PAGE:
Many Americans think of pantomime as a silent theatrical art form, sometimes performed in white makeup. The British Players community theatre group want audiences to know about the vastly different British pantomime, a dramatic form which combines elements of broad comedy, madcap farce, musical theater, social satire, audience participation, and family entertainment into a single show. These “pantos” are generally performed during the Christmas season and tend to be based on well-known children’s stories. The group’s latest production is “Frosted: A Traditional British Panto.” Written by Warren McWilliams and directed by Charles Hoag, the story is loosely based on Hans Christian Anderson’s tale, “The Snow Queen.”
The story focuses on two orphaned sisters, Princess Ella and Princess Hannah. The older, Ella, can do snow and weather magic, but Hannah cannot. A childhood accident results in the Snow Fairy intervening to cause Hanna to forget about her sister’s powers, with Ella vowing not to use her powers and hiding her talent from Hannah and everybody else. Eventually handsome but evil Prince Anders arrives and woos Hannah; this upsets Ella, leading her again to accidentally injure someone and then exile herself in a remote ice castle while plunging her kingdom into winter. Hannah then embarks on a quest to bring her sister back, assisted by an odd band of helpers, one of whom is a talking snowman.
…the production is witty, entertaining, and quite enjoyable for both adults and children.
If parts of this sound a bit like Disney’s popular movie “Frozen,” the production frankly acknowledges this, often in witty ways. There are, however, many other elements as well, including additional characters and comedic homages to holiday classics such as Frosty the Snowman and Rudolph the Red-nosed Reindeer. Most importantly, the story is bound together with a mix of high and low humor, as well as amusingly modified versions of popular songs. The latter include “It’s Snowing Men” (similar to “It’s Raining Men”), “I Feel Good,” and “Ice, Ice, Baby.”
This production is blessed with a number of strong performances. Amanda Dullin-Jones plays Princess Hannah, the younger sister, with sparkling charisma; she also sings well. Allison Meyer Is very good as Princess Ella, and she has an excellent voice. Their voices also complement each other nicely when they sing together in duets. Tyler Hanson, as a delivery boy, mountain guide, and later love interest, provides a sincere and likable Kristian. Joe Lilek is very impressive as the duplicitous Prince Anders. Lilek is able to convey the gravity of the character’s evil nature while maintaining the light and comedic tone of the play; he also has an exceptionally fine singing voice.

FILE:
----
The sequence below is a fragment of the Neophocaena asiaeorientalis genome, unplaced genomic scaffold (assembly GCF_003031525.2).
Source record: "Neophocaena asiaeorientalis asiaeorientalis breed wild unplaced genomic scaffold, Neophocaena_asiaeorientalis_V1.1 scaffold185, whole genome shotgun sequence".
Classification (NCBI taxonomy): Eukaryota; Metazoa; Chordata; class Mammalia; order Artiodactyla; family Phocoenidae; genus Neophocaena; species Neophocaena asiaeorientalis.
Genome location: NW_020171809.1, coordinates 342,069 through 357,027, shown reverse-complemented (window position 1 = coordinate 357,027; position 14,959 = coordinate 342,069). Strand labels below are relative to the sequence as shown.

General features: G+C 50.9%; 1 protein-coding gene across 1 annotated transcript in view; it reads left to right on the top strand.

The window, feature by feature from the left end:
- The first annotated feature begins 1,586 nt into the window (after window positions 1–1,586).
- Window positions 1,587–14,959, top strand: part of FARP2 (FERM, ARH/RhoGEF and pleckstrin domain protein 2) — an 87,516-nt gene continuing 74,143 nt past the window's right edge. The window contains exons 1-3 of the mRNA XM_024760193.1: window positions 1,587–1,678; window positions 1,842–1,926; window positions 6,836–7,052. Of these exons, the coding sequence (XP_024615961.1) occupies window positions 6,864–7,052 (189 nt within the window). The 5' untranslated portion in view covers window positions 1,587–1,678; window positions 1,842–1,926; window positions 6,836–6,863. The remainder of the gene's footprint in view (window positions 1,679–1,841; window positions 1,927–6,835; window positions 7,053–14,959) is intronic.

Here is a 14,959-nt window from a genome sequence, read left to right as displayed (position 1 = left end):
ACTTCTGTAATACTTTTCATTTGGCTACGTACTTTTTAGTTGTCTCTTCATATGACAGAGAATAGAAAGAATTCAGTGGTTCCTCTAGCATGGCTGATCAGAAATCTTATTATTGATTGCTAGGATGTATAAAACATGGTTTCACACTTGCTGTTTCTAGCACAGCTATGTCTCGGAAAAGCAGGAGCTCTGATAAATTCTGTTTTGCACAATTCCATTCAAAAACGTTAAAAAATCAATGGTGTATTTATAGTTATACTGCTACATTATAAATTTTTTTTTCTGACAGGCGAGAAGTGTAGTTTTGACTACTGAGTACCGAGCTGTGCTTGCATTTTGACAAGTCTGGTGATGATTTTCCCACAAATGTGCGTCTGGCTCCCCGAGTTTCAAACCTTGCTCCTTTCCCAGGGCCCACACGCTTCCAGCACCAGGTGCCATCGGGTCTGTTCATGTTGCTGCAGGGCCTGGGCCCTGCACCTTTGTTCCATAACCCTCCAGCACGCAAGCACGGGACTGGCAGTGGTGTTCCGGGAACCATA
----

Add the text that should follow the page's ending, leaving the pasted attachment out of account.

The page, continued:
Allan Brown plays the gender-bending Dame Florrie role with aplomb, demonstrating excellent comic timing across a range of comic genres. Kristen Franco delivers a stand-out performance as Frosty, the talking snowman. Franco demonstrates an extraordinary aptitude for comic dancing. She, Brown, and Lilek are also responsible for most of the fourth-wall-breaking interaction with the audience; they handle the improvisational aspects of these interactions well, each maintaining their character’s distinctive voice during these interactions. Mention should also be made of Francis Hoag’s non-speaking performance as the Abominable Snowman. Hoag imparts a witty and delightful physicality to his brief role.
Production values are generally good. Scenery design works well, enhanced with low-key but effective special effects using lighting and artificial snow. The costumes are very effective, enriching and enhancing the production without being distracting. The production is accompanied by live accompaniment with a small five-piece orchestra. This accompaniment unexpectedly turns out to be both a strength and a drawback. While the musicians play well and provide an upbeat tempo which helps carry the production along, sometimes the volume overwhelms the singers. While the voices of the central characters are generally clear, lyrics sung by the supporting cast are at times inaudible during large song-and-dance numbers. Similarly, the voice of the Snow Fairy was under-amplified during the opening night production, making it difficult to understand her words.
Overall, however, the production is witty, entertaining, and quite enjoyable for both adults and children. The audience, including this reviewer and his 10-year-old daughter, were fully engaged during the entirety of the crowd-pleasing performance. The show also provides Americans an opportunity to witness aspects of British culture that interconnects a variety of styles of humor, ranging from Shakespearean to Monty Python and Mr. Bean.
Running Time: about 140 minutes. One fifteen minute intermission.
Advisory: The show is recommended for ages four and up, though parents should be aware of significant flatulence-based humor. Candy is also distributed. Mild fog and strobe effects are used during the production.
“Frosted: A Traditional British Panto” plays through December 16, 2018, at the Kensington Town Hall in Kensington, Maryland. For more information about the British Players, including a calendar of their upcoming shows and a link to online ticket sales, visit their website.